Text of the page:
Everything You Need to Know About Opals
Opal, the birthstone for October, is usually thought of as an Australian-origin black, white, or pale colored gem that exhibits a myriad of iridescent colors. What many
don’t realize is that opal is actually an incredibly diverse gem type that doesn’t always have this iridescent effect!
Mysterious opals contain the wonders of the skies – sparking rainbows, fireworks, and lightning – shifting and moving in their depths. Opal has been treasured throughout history around the world. Archaeologist Louis Leakey found six-thousand-year-old opal artifacts in a cave in Kenya!
The story of opal in Australia begins more than 100 million years ago when the deserts of central Australia were a great inland sea, with silica-laden sediment deposited around its shoreline. After the sea receded and disappeared to become the great Artesian basin, weathering 30 million years ago released a lot of the silica into a solution that filled cracks in the rocks, layers in clay, and even some fossils. Some of this silica became precious opal. Opal is one of the few gemstones that is sedimentary in origin. Opal still contains six to 10 percent water, a remnant of that ancient sea. Gold panners in Australia found the first few pieces of precious opal in 1863. Mines at White Cliffs began producing in 1890.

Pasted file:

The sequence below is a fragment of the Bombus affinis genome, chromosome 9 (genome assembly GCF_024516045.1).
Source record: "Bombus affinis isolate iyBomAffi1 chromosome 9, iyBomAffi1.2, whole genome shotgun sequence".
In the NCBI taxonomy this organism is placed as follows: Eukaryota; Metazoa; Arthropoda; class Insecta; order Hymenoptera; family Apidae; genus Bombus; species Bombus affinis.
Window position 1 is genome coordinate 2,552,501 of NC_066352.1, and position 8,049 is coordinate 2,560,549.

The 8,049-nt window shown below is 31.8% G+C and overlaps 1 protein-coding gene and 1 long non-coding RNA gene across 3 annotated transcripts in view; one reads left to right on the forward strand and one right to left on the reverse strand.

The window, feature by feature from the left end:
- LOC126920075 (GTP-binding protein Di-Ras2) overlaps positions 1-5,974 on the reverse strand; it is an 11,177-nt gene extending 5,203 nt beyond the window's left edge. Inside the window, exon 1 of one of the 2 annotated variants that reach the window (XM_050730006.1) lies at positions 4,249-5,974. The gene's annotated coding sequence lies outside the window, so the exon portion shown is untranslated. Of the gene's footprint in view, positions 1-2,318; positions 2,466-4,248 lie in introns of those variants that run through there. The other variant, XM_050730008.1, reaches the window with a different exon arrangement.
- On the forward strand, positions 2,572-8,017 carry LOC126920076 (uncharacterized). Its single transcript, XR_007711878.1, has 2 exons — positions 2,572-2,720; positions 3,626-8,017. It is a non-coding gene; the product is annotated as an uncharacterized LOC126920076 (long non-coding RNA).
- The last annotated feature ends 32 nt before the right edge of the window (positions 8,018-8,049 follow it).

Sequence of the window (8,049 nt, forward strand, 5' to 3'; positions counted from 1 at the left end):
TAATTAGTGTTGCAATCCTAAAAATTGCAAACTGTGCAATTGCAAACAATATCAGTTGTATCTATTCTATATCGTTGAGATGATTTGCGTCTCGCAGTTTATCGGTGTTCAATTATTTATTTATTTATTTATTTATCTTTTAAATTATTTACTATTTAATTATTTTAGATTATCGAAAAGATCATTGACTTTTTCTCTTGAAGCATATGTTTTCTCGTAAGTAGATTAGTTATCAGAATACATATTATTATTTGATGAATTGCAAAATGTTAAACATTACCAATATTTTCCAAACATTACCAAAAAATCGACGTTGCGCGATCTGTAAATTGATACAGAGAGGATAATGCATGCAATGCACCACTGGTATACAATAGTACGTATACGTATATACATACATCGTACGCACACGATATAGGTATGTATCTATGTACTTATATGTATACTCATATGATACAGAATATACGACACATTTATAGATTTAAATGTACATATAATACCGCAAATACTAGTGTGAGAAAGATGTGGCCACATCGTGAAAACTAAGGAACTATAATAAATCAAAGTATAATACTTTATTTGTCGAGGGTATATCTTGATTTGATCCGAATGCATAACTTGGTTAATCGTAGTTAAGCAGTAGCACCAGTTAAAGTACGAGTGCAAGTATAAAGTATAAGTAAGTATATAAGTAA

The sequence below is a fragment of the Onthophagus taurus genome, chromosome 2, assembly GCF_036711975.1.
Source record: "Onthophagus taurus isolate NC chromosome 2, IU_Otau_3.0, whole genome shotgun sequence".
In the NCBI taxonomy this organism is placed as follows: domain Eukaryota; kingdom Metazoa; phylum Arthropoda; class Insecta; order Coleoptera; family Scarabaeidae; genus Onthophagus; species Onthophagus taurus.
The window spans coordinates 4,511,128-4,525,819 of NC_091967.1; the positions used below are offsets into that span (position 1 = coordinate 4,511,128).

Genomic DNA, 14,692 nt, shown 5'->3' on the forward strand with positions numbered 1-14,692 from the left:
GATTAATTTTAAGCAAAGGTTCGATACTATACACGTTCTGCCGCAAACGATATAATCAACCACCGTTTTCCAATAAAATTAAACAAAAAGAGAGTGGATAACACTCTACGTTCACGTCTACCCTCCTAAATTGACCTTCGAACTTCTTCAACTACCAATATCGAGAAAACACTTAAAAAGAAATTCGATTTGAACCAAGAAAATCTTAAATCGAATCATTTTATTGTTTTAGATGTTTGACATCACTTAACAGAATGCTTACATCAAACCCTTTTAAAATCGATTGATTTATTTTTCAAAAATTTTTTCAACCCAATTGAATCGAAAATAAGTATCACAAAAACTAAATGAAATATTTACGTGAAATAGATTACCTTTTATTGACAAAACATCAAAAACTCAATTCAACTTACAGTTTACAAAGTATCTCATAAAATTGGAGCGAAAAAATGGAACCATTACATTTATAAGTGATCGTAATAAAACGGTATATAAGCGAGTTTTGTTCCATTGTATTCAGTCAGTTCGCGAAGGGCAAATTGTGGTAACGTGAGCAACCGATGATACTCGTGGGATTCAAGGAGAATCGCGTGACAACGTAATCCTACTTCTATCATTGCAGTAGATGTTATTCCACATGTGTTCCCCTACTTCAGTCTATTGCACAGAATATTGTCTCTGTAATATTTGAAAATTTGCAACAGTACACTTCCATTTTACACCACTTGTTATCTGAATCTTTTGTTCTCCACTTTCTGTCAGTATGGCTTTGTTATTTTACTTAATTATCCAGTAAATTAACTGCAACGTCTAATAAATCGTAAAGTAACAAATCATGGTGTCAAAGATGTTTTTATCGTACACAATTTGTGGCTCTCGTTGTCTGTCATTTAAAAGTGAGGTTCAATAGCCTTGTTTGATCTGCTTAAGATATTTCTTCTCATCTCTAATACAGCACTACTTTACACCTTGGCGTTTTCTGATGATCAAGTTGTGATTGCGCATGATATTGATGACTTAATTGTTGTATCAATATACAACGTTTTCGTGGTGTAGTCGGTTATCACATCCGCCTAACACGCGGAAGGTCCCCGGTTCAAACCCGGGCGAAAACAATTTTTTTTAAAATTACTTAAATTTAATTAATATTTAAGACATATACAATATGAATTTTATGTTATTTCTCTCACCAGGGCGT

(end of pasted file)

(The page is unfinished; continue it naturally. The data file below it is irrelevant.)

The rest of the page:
Black opal is found only in Australia in Lightning Ridge, the most famous opal deposit in the world since it was discovered in 1903, and in Mintabie, which also produces large quantities of light opal.
Caring For Opals
The hardness of opal ranges from 5.5 to 6.5 on the Mohs scale. It should be protected from heat and strong light, which can dry it out, causing cracks. Ultrasonic cleaners, metal polish, acids, and any strong solvents should be avoided. Exposed corners or points on pear or marquise shape opals may chip if hit while they are being worn. Opal is best to set in a protected mounting.
Colin Nash, Certified Gemologist Appraiser, Nash Jewellers